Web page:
Moving to Korea > Housing

Before Signing Rental Lease or Moving In


Before Signing Rental Leas...

Following is a check list you'll want to go through before signing the lease (contract) and moving in:

  • Verify that the agent(s) with whom you are working is a registered agent. To do so, contact your local district (gu) office and give them the name and business registration number of the agent. Note that you might need help from a Korean speaker, although not necessarily.
     
  • Find out if the property owner will be replacing the flooring, wallpaper and/or window coverings. Generally, this will be done between tenants, especially if the previous tenant has been there for some time. It's generally not done until there is a new tenant.
     
  • Be sure to do a final check on the apartment as well before signing the lease. Check all the doors and windows to make sure the place is secure. Also check the water pressure, lights and switches, boiler function (both for water and floor heating), and any of the appliances that the apartment comes equipped with. Make sure the repairs are completed before you move in  or you may find yourself in a permanent tug-of-war over getting the work done or even paying for it out of your own pocket (no reembursement). 
     
  • Verify what fire safety equipment is available in the unit. Make sure you have a fire extinguisher and smoke alarm. If you do not have these, and your landlord will not provide them, you can purchase them online (the cost is quite affordable; you will need help from a Korean speaker, however). Note that foreign residents have been killed or seriously injured in building fires in recent years. Note how you would vacate the unit in case of fire.
     
  • Attach an appendix to the lease regarding agreements on repairs for furnishing that come with the apartment such as the refrigerator, gas stove/oven, washing machine, drier, air conditioner, cable, satellite equipment, Internet connection, curtains, closets, etc. as well as repainting and redecoration of the lease property. Please note that the furnishings listed above are often provided by the tenant and not the landlord/lady
     
  • Check the property record before signing any lease, especially when paying key money, to find out if the owner really does own the property or if the property is being used as collateral on any kind of loan. Should you rent a property against which there is a lien, you may not get your money back should the owner breach the contract. Before signing you can also ask the agent to show you the status of the house owner’s mortgage on the property. This is particularly necessary if you have put down a large deposit over 10 million won.
     
  • Clarify in the lease whether it is the owner or tenant who pays for expenses related to public areas such as the parking lot and elevator.
     
  • If you intend to hang pictures/art works on the walls, check to see if it's allowed (many property owners don't want holes put in their concrete walls). If they say it is allowed, you may want to have it stated in the lease to avoid finding out when you're moving out that you have to pay to fill in the holes in the walls.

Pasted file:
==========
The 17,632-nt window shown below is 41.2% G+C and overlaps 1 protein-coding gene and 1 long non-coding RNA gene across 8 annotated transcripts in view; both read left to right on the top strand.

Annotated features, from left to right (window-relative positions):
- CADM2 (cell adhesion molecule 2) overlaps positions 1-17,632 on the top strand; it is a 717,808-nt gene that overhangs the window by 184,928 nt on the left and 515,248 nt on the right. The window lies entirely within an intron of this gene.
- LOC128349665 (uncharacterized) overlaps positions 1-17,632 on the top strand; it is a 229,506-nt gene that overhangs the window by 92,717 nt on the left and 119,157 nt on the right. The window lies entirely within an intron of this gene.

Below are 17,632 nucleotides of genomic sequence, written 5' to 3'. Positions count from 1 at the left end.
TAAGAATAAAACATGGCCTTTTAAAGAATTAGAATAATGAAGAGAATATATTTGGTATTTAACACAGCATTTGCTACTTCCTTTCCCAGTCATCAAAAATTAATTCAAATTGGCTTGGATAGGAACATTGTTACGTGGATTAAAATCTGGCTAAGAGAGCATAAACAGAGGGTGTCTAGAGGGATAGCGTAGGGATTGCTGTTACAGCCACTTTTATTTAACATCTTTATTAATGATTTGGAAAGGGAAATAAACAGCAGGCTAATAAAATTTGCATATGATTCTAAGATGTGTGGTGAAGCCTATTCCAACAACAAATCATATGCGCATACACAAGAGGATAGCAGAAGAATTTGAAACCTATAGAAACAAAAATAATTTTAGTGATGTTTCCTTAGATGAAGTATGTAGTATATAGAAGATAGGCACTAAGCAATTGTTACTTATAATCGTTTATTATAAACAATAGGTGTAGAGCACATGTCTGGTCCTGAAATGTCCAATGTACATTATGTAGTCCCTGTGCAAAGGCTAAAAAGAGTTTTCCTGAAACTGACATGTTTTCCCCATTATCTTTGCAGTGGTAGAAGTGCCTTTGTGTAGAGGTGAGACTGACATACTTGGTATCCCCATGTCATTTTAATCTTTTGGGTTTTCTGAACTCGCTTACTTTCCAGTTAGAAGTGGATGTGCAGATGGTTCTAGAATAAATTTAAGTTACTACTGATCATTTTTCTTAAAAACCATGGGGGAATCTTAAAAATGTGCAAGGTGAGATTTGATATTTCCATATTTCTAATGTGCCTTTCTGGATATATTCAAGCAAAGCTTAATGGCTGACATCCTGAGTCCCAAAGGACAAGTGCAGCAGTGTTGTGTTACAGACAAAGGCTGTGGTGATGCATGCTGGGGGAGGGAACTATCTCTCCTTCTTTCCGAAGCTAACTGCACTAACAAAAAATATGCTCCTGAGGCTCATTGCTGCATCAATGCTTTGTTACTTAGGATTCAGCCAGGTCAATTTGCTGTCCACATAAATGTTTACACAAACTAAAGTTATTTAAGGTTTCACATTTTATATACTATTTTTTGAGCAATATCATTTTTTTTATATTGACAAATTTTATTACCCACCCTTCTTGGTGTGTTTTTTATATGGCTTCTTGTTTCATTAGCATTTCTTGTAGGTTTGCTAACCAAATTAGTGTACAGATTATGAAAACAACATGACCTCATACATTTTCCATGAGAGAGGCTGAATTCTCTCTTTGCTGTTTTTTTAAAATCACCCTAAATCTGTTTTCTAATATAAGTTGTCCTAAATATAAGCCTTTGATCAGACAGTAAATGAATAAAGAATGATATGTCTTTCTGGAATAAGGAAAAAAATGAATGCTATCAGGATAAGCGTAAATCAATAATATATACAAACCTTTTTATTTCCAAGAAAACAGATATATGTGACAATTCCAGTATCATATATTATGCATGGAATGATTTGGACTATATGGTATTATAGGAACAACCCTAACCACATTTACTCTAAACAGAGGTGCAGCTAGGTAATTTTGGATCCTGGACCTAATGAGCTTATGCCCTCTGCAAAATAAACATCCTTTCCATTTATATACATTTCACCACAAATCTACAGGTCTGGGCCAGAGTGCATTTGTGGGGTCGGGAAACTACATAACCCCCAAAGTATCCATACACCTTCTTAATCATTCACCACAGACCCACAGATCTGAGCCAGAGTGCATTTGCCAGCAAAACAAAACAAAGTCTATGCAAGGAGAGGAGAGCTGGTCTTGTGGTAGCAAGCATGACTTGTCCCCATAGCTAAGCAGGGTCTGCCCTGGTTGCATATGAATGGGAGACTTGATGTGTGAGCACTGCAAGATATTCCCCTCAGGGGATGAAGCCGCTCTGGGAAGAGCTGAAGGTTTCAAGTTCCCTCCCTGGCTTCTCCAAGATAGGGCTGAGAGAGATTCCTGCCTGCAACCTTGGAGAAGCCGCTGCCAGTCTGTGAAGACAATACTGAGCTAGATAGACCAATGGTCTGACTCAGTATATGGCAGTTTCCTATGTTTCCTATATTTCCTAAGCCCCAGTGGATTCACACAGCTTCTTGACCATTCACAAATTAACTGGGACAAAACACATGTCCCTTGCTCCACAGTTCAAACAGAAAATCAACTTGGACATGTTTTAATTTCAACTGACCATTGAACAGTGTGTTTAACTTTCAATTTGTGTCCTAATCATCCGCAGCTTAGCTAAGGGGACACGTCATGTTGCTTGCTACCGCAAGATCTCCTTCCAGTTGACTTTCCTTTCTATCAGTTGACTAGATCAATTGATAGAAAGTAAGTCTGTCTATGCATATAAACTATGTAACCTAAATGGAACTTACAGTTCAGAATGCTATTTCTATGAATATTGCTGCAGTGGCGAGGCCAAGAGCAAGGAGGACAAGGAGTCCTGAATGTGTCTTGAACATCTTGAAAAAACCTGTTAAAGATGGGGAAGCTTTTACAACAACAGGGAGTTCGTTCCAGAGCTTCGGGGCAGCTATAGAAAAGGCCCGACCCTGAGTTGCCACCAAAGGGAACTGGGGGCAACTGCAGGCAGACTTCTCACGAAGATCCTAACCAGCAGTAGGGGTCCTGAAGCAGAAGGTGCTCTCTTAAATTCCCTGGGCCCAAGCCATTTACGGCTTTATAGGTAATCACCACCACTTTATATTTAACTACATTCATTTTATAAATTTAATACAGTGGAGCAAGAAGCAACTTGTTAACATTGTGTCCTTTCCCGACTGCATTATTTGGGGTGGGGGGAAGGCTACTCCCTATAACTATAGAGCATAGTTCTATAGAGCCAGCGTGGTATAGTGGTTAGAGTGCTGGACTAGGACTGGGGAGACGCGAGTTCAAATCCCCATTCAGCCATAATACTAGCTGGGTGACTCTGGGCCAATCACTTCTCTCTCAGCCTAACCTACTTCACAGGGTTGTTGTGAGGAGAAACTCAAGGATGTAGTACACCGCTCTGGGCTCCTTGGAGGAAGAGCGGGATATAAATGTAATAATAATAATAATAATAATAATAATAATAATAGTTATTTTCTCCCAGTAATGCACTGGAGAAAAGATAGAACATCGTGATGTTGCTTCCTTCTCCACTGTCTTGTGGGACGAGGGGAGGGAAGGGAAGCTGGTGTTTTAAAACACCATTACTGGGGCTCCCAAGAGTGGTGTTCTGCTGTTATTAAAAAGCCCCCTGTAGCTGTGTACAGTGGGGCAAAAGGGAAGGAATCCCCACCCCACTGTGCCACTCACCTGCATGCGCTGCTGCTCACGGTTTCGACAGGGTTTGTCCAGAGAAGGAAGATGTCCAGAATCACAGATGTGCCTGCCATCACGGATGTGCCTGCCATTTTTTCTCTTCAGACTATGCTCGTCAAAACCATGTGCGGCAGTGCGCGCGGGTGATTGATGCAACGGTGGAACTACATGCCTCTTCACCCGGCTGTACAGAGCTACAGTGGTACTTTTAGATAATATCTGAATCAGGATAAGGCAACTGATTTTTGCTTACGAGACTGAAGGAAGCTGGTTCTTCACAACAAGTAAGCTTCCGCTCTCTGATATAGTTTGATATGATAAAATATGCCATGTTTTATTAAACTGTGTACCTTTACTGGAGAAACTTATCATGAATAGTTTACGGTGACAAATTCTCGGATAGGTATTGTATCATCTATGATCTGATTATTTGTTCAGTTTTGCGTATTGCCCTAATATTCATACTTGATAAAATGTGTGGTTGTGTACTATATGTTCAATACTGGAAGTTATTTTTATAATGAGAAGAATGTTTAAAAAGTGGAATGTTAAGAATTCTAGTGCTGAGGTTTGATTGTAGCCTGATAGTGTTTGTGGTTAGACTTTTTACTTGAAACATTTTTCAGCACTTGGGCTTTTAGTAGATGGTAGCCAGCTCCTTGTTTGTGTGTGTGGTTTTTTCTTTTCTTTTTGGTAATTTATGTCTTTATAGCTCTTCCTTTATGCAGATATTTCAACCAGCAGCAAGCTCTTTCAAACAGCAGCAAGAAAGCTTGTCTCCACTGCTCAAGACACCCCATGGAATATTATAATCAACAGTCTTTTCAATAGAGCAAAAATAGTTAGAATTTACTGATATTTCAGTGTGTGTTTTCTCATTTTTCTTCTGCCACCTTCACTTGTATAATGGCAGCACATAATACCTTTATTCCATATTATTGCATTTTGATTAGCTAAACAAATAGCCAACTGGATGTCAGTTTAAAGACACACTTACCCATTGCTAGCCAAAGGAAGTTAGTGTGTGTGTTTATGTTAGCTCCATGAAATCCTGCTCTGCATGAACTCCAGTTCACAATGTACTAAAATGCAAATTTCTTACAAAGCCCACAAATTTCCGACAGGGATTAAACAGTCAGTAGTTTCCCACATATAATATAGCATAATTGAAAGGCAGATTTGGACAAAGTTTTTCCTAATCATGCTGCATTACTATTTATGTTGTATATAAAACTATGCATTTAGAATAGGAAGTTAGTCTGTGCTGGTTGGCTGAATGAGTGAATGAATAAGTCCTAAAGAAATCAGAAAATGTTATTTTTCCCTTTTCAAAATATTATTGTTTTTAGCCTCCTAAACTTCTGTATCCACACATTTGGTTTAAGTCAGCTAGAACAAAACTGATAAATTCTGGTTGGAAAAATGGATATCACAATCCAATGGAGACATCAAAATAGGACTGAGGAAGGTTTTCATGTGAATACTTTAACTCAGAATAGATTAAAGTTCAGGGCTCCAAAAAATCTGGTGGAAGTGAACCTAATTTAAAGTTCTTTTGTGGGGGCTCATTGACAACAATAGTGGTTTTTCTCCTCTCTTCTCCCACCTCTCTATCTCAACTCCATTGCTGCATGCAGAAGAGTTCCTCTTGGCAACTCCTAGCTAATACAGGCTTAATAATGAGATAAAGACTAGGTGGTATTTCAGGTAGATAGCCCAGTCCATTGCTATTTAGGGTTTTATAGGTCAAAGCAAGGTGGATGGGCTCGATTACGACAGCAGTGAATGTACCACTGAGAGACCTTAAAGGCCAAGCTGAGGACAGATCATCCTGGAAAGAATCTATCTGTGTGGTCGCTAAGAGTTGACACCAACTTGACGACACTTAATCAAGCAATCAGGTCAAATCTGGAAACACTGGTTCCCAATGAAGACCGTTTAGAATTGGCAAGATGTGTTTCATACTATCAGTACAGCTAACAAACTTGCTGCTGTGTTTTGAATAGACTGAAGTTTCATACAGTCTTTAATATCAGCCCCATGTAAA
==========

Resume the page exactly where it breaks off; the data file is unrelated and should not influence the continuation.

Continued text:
• The outside windows of many small buildings in Korea are rarely if ever washed. You may want to talk to your property owner or agent about this before you sign the lease and see if you can work out an arrangement t have them cleaned periodically
     
  • Get everything in writing. DO NOT RELY on verbal assurances.
     
  • Take pictures of the property – inside and out – before you move in. Record any damage and even signs of normal wear and tear. Having photos will help if the property owner tries to deduct the 'cost of repairs' for any of these when it comes time to give you back your deposit.
     
  • Make sure that the lease indicates that you are not responsible for ‘normal wear and tear’ and make sure that you and the owner are clear on what that means.
     
  • Check that the conditions for termination of the lease are not too strict. You want to make sure that if something comes up and you have to terminate the lease early, you can get your key money back without much difficulty. Some agencies, such as the global villages in various areas of Seoul, can look at your lease for you. Note: Tenants are required to advise the property owner/manager no less than 30 days prior to the termination of the lease if they intend to move out. Without the 30 day notice, the lease is automatically extended by 3 months and tenants are obligated to pay the extra 3 months even if they want to move out. Most property owners don't enforce this particular regulation, however, there are some that do.
     
  • Within two weeks of your move,  bring your signed lease to the district (gu) office to report your  change of address. This MUST be done within 2 weeks.
     
  • You should also take your lease agreement to the local registry office (등기소) to get a Hwak-jeong-il-ja (확정일자). This is an official record of the deposit money you have put down, and establishes your priority for getting your money back should the property go to public auction.

 

K4E Editor's Note: Korea4Expats.com wants to provide the most accurate and complete information possible so if you noticed any errors or omissions on this page, please let us know at info@korea4expats.com

Last Updated on 2015-04-07


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